When the website “Mormon Leaks” debuted, it came under fire for revealing many confidential documents that were part of the Mormon religion, and which were typically kept secret from the church’s rank-and-file members. Along with criticisms, however, the site also received a tremendous amount of encouragement to include other religions in its process of revealing confidential materials, especially as those materials related to financial misconduct, corporate policies, and sex abuse allegations.
Being Concerned for the “Public Humiliation” of a Child Rapist
As was revealed through leaked correspondences from congregations of Jehovah’s Witnesses in Massachusetts, U.S.A., a man whom I’ll call “John Doe” was discovered to have been molesting and otherwise physically abusing his own daughters. The man was even terminated from his place of employment for using “excessive force” against someone in his care (see Part Two: Even With a “Long History of Violence,” a Man Can Still Be an Active, Approved Jehovah’s Witness for more info).
Some years after the girls had grown up and the abuse came to light, the man was disfellowshipped (excommunicated), but was working at being quickly reinstated, which means he would be attending all the meetings and conventions of Jehovah’s Witnesses. One daughter, whom I’ll call Jane Smith, had been granted a restraining order against her father during this time.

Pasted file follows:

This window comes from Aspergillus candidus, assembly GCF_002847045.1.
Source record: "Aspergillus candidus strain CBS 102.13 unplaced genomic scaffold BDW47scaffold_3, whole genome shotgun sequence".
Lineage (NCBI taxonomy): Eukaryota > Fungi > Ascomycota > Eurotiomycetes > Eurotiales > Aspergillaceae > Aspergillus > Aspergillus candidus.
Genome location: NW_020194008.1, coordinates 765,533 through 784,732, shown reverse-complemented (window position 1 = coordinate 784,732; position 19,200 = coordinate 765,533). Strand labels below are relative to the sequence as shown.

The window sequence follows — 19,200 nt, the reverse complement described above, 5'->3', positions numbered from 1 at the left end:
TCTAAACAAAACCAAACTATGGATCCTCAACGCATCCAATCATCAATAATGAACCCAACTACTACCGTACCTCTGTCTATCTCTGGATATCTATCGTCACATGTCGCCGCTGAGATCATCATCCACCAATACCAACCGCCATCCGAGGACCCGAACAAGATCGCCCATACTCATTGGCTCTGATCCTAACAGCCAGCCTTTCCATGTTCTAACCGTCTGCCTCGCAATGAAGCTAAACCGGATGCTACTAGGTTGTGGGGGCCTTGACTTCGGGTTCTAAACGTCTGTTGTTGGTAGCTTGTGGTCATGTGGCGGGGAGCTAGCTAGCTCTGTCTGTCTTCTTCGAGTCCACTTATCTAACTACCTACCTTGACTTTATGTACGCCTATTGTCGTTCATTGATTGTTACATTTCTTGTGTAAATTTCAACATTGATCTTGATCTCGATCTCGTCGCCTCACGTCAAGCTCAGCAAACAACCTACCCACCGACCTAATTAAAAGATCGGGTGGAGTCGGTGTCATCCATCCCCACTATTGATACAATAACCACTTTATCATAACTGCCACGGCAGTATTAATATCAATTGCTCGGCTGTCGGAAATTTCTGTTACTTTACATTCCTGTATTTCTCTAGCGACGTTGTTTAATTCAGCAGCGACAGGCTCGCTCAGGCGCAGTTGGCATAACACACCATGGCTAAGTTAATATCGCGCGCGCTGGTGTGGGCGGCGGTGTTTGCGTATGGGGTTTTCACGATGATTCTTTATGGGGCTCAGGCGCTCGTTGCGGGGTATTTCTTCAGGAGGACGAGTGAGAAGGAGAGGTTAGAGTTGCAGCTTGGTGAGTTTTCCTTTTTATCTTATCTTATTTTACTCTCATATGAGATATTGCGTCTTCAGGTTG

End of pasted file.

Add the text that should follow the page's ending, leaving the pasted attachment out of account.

This woman and her husband, an elder whom I’ll call Jack, were going to be attending a convention of Jehovah’s Witnesses in 2004. The father was also going to be attending, which was a violation of that restraining order. At the convention, Jack called the police to have his father-in-law arrested. The police arrived and were intercepted by other elders, who asked John Doe to leave with them; he was handcuffed and escorted out without incident.
Apparently Jack Was the One In the Wrong Here?
The day after this incident, elders in Jack’s congregation wrote a letter to one of the religion’s overseers, which you can read in its entirety here 2004-02-29-JW-Mass_Circuit_9-B, criticizing Jack’s conduct, referring to his actions as “unnecessary,” and showing “poor judgment.” They state in the letter that Jack and Jane were not attending their assigned assembly location, claim that the couple knew beforehand that the father would be in attendance, and criticize Jack for not informing anyone else of his intent to call the police. They even call into question Jack’s qualifications as an elder for how he handled the situation.